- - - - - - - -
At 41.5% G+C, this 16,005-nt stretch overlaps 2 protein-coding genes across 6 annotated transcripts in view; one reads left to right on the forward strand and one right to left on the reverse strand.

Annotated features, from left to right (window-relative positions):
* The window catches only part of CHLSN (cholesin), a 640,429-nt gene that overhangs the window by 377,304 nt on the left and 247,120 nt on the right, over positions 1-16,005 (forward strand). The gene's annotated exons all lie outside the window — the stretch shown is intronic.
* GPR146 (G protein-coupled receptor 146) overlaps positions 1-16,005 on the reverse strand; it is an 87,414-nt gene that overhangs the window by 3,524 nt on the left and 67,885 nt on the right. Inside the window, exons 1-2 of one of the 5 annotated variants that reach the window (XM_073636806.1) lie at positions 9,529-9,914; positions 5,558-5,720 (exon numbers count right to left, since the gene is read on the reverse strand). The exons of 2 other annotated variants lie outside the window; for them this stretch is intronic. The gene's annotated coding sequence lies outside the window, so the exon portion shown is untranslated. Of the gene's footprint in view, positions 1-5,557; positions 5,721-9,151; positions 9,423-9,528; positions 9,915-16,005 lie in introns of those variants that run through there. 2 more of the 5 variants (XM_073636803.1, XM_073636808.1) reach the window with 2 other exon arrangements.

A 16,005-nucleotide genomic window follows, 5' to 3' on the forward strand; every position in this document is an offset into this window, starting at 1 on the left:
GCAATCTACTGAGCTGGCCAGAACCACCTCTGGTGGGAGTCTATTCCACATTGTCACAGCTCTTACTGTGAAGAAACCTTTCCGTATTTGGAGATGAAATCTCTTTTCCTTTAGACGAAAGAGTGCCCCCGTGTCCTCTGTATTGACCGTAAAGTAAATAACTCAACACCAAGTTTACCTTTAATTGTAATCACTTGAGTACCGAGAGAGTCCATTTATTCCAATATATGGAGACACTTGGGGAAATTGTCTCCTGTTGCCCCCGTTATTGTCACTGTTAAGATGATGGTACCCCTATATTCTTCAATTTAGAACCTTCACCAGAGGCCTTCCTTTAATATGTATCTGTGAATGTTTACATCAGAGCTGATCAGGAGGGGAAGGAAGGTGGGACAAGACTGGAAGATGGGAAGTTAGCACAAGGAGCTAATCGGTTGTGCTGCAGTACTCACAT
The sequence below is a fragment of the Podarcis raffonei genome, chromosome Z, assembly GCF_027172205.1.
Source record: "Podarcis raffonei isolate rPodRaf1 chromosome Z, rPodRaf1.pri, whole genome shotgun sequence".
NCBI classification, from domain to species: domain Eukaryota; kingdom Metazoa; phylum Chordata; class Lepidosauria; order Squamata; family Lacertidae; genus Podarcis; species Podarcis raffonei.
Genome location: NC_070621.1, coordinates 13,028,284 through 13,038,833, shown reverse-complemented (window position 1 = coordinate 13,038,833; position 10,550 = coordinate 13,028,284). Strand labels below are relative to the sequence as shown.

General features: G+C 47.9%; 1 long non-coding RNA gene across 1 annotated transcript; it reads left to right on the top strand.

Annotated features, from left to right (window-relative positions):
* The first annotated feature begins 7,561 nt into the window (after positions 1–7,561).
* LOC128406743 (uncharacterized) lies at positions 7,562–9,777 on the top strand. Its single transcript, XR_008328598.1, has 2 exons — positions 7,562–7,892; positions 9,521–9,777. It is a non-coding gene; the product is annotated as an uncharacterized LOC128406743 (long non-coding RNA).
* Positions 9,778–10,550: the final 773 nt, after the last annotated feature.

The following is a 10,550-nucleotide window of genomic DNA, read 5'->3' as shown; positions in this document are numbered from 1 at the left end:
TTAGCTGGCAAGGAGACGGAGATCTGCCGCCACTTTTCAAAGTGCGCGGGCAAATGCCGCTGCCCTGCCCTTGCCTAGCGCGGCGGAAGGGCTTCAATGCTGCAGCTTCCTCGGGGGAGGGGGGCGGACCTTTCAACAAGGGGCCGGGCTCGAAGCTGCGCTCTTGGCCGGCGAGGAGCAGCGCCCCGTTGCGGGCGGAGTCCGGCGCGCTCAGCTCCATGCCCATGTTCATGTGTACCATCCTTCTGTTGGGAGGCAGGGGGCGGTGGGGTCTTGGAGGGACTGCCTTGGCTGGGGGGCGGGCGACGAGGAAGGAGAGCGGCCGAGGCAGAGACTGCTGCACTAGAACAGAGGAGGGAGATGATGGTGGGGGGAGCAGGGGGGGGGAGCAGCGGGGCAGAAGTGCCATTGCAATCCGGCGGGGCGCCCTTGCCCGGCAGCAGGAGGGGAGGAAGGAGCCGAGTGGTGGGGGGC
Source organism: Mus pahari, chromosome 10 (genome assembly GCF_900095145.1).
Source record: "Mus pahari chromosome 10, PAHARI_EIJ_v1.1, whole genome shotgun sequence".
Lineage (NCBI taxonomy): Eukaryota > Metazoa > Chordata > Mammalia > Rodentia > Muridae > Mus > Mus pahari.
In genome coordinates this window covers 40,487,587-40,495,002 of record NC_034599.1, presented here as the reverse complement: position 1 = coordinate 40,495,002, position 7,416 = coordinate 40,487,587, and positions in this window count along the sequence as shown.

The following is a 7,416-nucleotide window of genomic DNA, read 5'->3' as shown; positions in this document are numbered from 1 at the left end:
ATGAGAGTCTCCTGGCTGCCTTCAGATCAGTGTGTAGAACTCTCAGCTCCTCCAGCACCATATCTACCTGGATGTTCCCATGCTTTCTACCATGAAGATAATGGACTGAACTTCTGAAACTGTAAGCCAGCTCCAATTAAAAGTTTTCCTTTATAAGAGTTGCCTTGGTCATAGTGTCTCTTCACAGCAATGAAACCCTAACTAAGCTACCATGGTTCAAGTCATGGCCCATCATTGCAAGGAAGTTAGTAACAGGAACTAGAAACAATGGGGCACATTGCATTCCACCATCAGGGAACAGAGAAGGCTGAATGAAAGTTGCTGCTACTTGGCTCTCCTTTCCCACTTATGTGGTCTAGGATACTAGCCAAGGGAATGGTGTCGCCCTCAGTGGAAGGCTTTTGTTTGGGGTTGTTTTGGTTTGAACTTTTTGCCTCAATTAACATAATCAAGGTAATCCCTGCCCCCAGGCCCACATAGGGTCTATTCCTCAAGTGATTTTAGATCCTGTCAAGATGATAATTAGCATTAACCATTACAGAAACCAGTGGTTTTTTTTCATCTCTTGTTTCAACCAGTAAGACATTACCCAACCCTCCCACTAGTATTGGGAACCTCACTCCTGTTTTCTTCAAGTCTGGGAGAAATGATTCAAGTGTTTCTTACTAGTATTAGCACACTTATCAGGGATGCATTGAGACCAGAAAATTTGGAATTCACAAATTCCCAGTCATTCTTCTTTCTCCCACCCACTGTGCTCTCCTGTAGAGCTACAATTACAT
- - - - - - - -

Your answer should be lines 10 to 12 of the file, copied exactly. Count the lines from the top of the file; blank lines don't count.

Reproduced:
Genome location: NC_070621.1, coordinates 13,028,284 through 13,038,833, shown reverse-complemented (window position 1 = coordinate 13,038,833; position 10,550 = coordinate 13,028,284). Strand labels below are relative to the sequence as shown.

General features: G+C 47.9%; 1 long non-coding RNA gene across 1 annotated transcript; it reads left to right on the top strand.

Annotated features, from left to right (window-relative positions):